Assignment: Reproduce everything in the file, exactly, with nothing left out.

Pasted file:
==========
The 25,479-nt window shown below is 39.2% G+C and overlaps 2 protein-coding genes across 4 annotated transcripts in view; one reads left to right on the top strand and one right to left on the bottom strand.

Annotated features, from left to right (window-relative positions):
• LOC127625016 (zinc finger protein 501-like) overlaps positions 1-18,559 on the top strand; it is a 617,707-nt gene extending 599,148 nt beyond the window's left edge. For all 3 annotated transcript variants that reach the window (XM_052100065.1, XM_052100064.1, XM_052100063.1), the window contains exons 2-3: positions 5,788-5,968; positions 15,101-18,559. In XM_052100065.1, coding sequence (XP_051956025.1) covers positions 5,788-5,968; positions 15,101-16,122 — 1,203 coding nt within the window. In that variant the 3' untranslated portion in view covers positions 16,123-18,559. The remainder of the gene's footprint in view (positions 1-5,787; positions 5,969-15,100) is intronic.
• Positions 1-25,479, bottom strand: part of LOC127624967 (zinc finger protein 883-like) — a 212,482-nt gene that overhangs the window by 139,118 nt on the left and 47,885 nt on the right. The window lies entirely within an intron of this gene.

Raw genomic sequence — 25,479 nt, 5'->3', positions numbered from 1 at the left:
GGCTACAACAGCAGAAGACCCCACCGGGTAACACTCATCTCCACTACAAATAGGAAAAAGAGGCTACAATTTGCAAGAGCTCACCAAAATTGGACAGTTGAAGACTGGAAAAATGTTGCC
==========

The 25,479-nt window shown below is 39.2% G+C and overlaps 2 protein-coding genes across 4 annotated transcripts in view; one reads left to right on the top strand and one right to left on the bottom strand.

Annotated features, from left to right (window-relative positions):
• LOC127625016 (zinc finger protein 501-like) overlaps positions 1-18,559 on the top strand; it is a 617,707-nt gene extending 599,148 nt beyond the window's left edge. For all 3 annotated transcript variants that reach the window (XM_052100065.1, XM_052100064.1, XM_052100063.1), the window contains exons 2-3: positions 5,788-5,968; positions 15,101-18,559. In XM_052100065.1, coding sequence (XP_051956025.1) covers positions 5,788-5,968; positions 15,101-16,122 — 1,203 coding nt within the window. In that variant the 3' untranslated portion in view covers positions 16,123-18,559. The remainder of the gene's footprint in view (positions 1-5,787; positions 5,969-15,100) is intronic.
• Positions 1-25,479, bottom strand: part of LOC127624967 (zinc finger protein 883-like) — a 212,482-nt gene that overhangs the window by 139,118 nt on the left and 47,885 nt on the right. The window lies entirely within an intron of this gene.

Raw genomic sequence — 25,479 nt, 5'->3', positions numbered from 1 at the left:
GGCTACAACAGCAGAAGACCCCACCGGGTAACACTCATCTCCACTACAAATAGGAAAAAGAGGCTACAATTTGCAAGAGCTCACCAAAATTGGACAGTTGAAGACTGGAAAAATGTTGCC